The commercial value of the present invention can be readily seen by comparing Example 37 (Table VIII) with Example 11 (Table IV). The spectral properties (UV and IR) are almost the same but by using slightly more total iron as Fe2 O3 and also Mno2, the use of costly TiO2 additive and CeO2 additive is avoided. This represents a significant cost saving while obtaining the same desirable glass.
Both chromium oxide and vanadium pentoxide absorb in the ultra violet portion of the spectrum and could also be used in addition to manganese dioxide and iron oxide demonstrated in this invention. Chromium oxide absorbs in the both the ultra violet and in the visible portion of the spectrum so that chromium oxide optimally would be limited to 0 to 0.2 wt. % when used in combination with manganese dioxide and iron oxide in the present invention composition. Vanadium pentoxide could also be used to further enhance the ultra violet absorption when used in combination with manganese dioxide and iron oxide of the present invention. The use of vanadium pentoxide of this invention would optimally be limited to the range of 0 to 1.0 wt. %
It should be noted that none of the glass compositions made according to the present invention examples used sodium nitrate as a component. It is unexpected and most desirable that the iron oxide can be oxidized using only manganese compounds without the need for any sodium nitrate to provide oxidizing conditions. The fact that the manganese compounds like manganese dioxide are relatively inexpensive provides further commercial desirability to the present invention. Being able to oxidize iron oxide to improve UV absorption while maintaining high visible transmission, since the reduced manganese compound becomes less colored, adds to the unexpected and desirable aspects of the invention.
Glass compositions made according in the present invention can be used for both automotive and architectural applications. Present federal automotive regulations require a minimum of 70.0% LTA measured at the actual glass thickness. The glass is expected to maintain this LTA throughout the useful life of the vehicle. Glasses containing manganese and iron oxides have been known to solarize or discolor when exposed to a strong ultra violet light source. Glasses of the present invention, having the critical parameters defined herein (i.e., including the Fe+2 /Fe+3 ratio), have been found not to experience any appreciable solarization. Examples 14 through 19 from Table V above were exposed to accelerated 500 hour test in an Atlas, Model Ci65 Weatherometer using a Xenon UV lamp. This 500 hour exposure is equivalent to a 1 year real time exposure to the sun in Arizona. Results of the exposure of the glasses are listed in Table IX.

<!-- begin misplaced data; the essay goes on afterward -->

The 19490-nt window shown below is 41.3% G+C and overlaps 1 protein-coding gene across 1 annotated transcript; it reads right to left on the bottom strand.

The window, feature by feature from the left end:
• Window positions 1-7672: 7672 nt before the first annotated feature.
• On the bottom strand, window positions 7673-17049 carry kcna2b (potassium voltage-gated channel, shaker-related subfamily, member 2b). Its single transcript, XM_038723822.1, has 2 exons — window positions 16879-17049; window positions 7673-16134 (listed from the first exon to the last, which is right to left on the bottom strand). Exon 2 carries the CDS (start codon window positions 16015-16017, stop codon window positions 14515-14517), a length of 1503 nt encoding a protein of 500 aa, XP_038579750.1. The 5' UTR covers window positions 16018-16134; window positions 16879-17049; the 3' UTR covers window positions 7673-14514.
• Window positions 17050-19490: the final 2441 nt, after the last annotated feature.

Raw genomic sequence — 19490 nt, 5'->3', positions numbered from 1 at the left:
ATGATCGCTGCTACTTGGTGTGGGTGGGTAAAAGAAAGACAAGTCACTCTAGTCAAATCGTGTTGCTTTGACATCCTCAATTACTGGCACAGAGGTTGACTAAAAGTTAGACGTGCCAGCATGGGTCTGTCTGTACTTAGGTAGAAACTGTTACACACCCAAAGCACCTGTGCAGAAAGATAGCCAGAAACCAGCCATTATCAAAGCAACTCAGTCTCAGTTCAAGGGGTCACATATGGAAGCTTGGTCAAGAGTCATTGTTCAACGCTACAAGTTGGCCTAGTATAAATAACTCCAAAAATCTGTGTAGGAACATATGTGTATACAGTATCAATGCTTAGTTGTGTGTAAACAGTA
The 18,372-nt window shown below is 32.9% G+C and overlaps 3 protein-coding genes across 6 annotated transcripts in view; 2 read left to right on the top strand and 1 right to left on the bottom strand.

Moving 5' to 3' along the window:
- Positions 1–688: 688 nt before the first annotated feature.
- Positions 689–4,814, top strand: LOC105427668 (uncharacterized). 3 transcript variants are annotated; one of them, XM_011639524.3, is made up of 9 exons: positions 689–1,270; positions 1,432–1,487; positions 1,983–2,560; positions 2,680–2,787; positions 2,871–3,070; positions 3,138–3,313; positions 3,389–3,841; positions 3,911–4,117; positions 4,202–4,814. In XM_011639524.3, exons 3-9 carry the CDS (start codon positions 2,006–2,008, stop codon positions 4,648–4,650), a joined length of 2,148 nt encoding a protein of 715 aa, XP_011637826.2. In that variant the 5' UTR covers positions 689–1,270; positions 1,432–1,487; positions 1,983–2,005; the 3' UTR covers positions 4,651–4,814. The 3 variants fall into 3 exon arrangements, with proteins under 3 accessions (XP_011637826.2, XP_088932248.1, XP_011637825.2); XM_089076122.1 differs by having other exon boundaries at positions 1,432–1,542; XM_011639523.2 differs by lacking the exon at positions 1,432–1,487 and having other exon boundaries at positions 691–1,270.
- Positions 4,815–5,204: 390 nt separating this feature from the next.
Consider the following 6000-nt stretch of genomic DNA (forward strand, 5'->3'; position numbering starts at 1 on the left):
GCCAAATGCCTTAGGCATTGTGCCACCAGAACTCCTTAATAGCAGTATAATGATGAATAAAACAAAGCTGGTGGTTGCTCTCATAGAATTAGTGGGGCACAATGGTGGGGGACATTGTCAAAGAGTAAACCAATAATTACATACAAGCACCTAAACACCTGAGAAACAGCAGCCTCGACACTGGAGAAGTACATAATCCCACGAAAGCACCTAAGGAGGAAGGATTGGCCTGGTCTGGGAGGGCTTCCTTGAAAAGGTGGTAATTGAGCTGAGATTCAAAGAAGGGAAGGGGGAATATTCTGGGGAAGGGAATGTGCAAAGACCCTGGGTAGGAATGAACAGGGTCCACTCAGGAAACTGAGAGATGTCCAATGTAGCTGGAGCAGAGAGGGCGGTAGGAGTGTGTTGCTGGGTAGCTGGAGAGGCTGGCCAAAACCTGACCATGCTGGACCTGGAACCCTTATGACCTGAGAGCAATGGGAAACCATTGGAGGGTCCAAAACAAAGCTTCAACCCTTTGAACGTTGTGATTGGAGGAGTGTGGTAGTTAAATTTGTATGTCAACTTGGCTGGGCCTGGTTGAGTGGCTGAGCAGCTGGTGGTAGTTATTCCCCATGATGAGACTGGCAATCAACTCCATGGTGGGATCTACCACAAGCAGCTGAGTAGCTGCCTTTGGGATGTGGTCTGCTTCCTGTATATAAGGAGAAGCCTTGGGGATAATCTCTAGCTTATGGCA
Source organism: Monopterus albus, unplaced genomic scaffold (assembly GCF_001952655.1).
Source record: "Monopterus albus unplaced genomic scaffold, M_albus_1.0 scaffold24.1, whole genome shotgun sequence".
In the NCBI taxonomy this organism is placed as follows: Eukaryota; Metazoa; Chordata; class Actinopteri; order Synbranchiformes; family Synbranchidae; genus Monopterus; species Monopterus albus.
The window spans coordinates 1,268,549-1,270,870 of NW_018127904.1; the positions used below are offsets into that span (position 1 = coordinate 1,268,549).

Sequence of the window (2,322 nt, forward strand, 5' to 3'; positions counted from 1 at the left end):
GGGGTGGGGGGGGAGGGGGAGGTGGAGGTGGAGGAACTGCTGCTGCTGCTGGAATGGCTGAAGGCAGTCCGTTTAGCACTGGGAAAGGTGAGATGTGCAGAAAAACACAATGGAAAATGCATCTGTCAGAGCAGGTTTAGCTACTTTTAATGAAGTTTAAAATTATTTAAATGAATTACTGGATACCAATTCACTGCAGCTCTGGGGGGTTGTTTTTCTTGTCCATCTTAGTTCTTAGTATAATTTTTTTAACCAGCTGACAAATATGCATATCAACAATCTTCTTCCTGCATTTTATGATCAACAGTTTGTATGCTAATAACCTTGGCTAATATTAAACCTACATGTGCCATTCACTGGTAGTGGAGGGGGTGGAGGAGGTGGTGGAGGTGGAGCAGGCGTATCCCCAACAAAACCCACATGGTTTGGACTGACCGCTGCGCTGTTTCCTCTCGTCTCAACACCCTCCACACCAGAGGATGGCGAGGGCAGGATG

TABLE IX______________________________________ Ex. 14 Ex. 15 Ex. 16 Ex. 17 Ex. 18 Ex. 19______________________________________Orig. % LTA 73.0 72.4 71.1 70.0 63.9 56.8After 500 h. % 72.8 72.3 71.0 69.9 63.8 56.3LTAChange in % 0.2 0.1 0.1 0.1 0.1 0.5LTAOrig. Dom. 502.5 507.8 516.6 541.8 554.3 562.5WavelengthAfter 500 h. 500.9 506.0 514.6 541.2 554.0 562.7Dom. Wave-lengthChange in 1.6 1.8 2.0 0.6 0.3 -0.2Dom. Wave-lengthOrig. % 2.9 2.6 2.5 4.4 8.6 17.5ExcitationPurityAfter 500 h. % 3.1 2.7 2.5 4.2 8.3 17.4ExcitationPurityChange in % -0.2 -0.1 0.0 0.2 0.3 0.1ExcitationPurity______________________________________
The changes in dominant wavelength and % excitation purity is not considered significant for any of the glasses in Table IX above. The results seen in Example 14 above are especially important to interpreting the results shown in the table. It should be noticed that the Example 14 is a control composition, not within the present invention, since it contains 0.90 wt. % Fe2 O3 but no manganese dioxide. Even without any manganese dioxide, this glass still exhibits small difference in the optical properties (LTA) similar to those experienced with Examples 15 through 19. These results of Table IX show the resistance to solorarization of the present invention compositions with a manganese compound. The % LTA change for Examples 14 through 18 are within the experimental error of the equipment while that of Example 19 does show a measurable difference. This measurable difference is considered insignificant to any detrimental effect on the long term spectral properties of the glass.
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|U.S. Classification||501/70, 501/64, 501/905, 501/904, 501/71|
|International Classification||C03C4/08, C03C3/087, C03C4/02, C03C3/078, C03C3/095|
|Cooperative Classification||C03C3/087, C03C4/085, C03C3/078, Y10S501/904, Y10S501/905, C03C4/02, C03C3/095|